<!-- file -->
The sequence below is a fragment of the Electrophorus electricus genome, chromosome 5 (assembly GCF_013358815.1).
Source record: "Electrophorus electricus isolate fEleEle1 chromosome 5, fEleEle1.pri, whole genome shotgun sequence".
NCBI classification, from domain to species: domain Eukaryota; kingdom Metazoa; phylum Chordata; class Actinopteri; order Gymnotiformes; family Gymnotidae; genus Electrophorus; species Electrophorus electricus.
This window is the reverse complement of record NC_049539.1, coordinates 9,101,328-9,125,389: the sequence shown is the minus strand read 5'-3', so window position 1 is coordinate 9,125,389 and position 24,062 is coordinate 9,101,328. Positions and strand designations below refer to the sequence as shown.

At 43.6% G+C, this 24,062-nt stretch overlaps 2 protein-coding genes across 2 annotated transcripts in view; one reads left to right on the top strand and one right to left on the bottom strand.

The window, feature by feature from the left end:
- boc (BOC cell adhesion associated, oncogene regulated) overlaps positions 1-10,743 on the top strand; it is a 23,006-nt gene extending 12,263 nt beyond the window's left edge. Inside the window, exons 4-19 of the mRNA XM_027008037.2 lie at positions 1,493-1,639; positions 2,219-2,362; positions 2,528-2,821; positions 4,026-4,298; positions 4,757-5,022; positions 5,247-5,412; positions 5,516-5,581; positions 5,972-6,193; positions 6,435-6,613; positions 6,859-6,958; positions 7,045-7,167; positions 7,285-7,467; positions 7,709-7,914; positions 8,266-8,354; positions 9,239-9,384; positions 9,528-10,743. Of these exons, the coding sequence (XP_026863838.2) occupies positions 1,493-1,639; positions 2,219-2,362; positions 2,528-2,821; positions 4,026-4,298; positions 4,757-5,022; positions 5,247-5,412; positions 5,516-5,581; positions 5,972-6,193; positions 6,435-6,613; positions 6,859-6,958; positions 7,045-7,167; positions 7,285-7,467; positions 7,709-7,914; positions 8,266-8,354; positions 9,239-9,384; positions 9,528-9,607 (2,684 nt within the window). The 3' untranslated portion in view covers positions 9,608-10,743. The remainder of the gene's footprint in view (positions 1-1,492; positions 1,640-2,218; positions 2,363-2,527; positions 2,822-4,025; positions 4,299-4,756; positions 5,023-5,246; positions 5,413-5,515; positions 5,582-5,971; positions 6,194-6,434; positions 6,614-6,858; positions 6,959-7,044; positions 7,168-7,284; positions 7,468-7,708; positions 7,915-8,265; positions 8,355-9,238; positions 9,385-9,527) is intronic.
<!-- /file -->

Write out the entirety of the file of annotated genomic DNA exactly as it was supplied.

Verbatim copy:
The sequence below is a fragment of the Electrophorus electricus genome, chromosome 5 (assembly GCF_013358815.1).
Source record: "Electrophorus electricus isolate fEleEle1 chromosome 5, fEleEle1.pri, whole genome shotgun sequence".
NCBI classification, from domain to species: domain Eukaryota; kingdom Metazoa; phylum Chordata; class Actinopteri; order Gymnotiformes; family Gymnotidae; genus Electrophorus; species Electrophorus electricus.
This window is the reverse complement of record NC_049539.1, coordinates 9,101,328-9,125,389: the sequence shown is the minus strand read 5'-3', so window position 1 is coordinate 9,125,389 and position 24,062 is coordinate 9,101,328. Positions and strand designations below refer to the sequence as shown.

At 43.6% G+C, this 24,062-nt stretch overlaps 2 protein-coding genes across 2 annotated transcripts in view; one reads left to right on the top strand and one right to left on the bottom strand.

The window, feature by feature from the left end:
- boc (BOC cell adhesion associated, oncogene regulated) overlaps positions 1-10,743 on the top strand; it is a 23,006-nt gene extending 12,263 nt beyond the window's left edge. Inside the window, exons 4-19 of the mRNA XM_027008037.2 lie at positions 1,493-1,639; positions 2,219-2,362; positions 2,528-2,821; positions 4,026-4,298; positions 4,757-5,022; positions 5,247-5,412; positions 5,516-5,581; positions 5,972-6,193; positions 6,435-6,613; positions 6,859-6,958; positions 7,045-7,167; positions 7,285-7,467; positions 7,709-7,914; positions 8,266-8,354; positions 9,239-9,384; positions 9,528-10,743. Of these exons, the coding sequence (XP_026863838.2) occupies positions 1,493-1,639; positions 2,219-2,362; positions 2,528-2,821; positions 4,026-4,298; positions 4,757-5,022; positions 5,247-5,412; positions 5,516-5,581; positions 5,972-6,193; positions 6,435-6,613; positions 6,859-6,958; positions 7,045-7,167; positions 7,285-7,467; positions 7,709-7,914; positions 8,266-8,354; positions 9,239-9,384; positions 9,528-9,607 (2,684 nt within the window). The 3' untranslated portion in view covers positions 9,608-10,743. The remainder of the gene's footprint in view (positions 1-1,492; positions 1,640-2,218; positions 2,363-2,527; positions 2,822-4,025; positions 4,299-4,756; positions 5,023-5,246; positions 5,413-5,515; positions 5,582-5,971; positions 6,194-6,434; positions 6,614-6,858; positions 6,959-7,044; positions 7,168-7,284; positions 7,468-7,708; positions 7,915-8,265; positions 8,355-9,238; positions 9,385-9,527) is intronic.